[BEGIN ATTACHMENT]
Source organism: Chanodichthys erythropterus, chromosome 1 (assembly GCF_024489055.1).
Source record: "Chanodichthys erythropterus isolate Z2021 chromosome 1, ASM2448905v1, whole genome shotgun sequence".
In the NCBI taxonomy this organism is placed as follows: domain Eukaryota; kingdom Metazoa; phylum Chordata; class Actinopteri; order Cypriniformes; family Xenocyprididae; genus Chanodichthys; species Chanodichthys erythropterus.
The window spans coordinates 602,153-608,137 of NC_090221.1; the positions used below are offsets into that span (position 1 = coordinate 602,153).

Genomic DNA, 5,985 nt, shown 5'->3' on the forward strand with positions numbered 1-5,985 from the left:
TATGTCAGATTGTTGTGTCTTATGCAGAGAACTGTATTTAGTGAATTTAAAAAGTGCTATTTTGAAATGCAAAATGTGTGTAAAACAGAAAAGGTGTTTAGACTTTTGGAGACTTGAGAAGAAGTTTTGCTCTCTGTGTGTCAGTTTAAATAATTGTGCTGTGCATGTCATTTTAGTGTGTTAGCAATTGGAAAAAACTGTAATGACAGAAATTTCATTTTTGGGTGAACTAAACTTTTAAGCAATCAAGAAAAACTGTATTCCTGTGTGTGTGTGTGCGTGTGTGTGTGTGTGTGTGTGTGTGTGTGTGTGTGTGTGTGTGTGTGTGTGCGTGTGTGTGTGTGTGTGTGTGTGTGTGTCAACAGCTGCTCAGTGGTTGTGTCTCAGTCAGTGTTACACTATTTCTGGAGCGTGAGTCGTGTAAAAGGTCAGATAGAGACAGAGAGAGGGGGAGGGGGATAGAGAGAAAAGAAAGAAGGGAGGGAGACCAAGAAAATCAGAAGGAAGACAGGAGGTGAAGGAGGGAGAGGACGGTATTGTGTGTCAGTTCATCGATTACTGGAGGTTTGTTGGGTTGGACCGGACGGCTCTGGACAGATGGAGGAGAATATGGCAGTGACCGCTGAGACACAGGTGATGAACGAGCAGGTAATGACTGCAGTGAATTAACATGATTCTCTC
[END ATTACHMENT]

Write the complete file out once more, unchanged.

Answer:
Source organism: Chanodichthys erythropterus, chromosome 1 (assembly GCF_024489055.1).
Source record: "Chanodichthys erythropterus isolate Z2021 chromosome 1, ASM2448905v1, whole genome shotgun sequence".
In the NCBI taxonomy this organism is placed as follows: domain Eukaryota; kingdom Metazoa; phylum Chordata; class Actinopteri; order Cypriniformes; family Xenocyprididae; genus Chanodichthys; species Chanodichthys erythropterus.
The window spans coordinates 602,153-608,137 of NC_090221.1; the positions used below are offsets into that span (position 1 = coordinate 602,153).

Genomic DNA, 5,985 nt, shown 5'->3' on the forward strand with positions numbered 1-5,985 from the left:
TATGTCAGATTGTTGTGTCTTATGCAGAGAACTGTATTTAGTGAATTTAAAAAGTGCTATTTTGAAATGCAAAATGTGTGTAAAACAGAAAAGGTGTTTAGACTTTTGGAGACTTGAGAAGAAGTTTTGCTCTCTGTGTGTCAGTTTAAATAATTGTGCTGTGCATGTCATTTTAGTGTGTTAGCAATTGGAAAAAACTGTAATGACAGAAATTTCATTTTTGGGTGAACTAAACTTTTAAGCAATCAAGAAAAACTGTATTCCTGTGTGTGTGTGTGCGTGTGTGTGTGTGTGTGTGTGTGTGTGTGTGTGTGTGTGTGTGTGTGTGTGCGTGTGTGTGTGTGTGTGTGTGTGTGTGTCAACAGCTGCTCAGTGGTTGTGTCTCAGTCAGTGTTACACTATTTCTGGAGCGTGAGTCGTGTAAAAGGTCAGATAGAGACAGAGAGAGGGGGAGGGGGATAGAGAGAAAAGAAAGAAGGGAGGGAGACCAAGAAAATCAGAAGGAAGACAGGAGGTGAAGGAGGGAGAGGACGGTATTGTGTGTCAGTTCATCGATTACTGGAGGTTTGTTGGGTTGGACCGGACGGCTCTGGACAGATGGAGGAGAATATGGCAGTGACCGCTGAGACACAGGTGATGAACGAGCAGGTAATGACTGCAGTGAATTAACATGATTCTCTC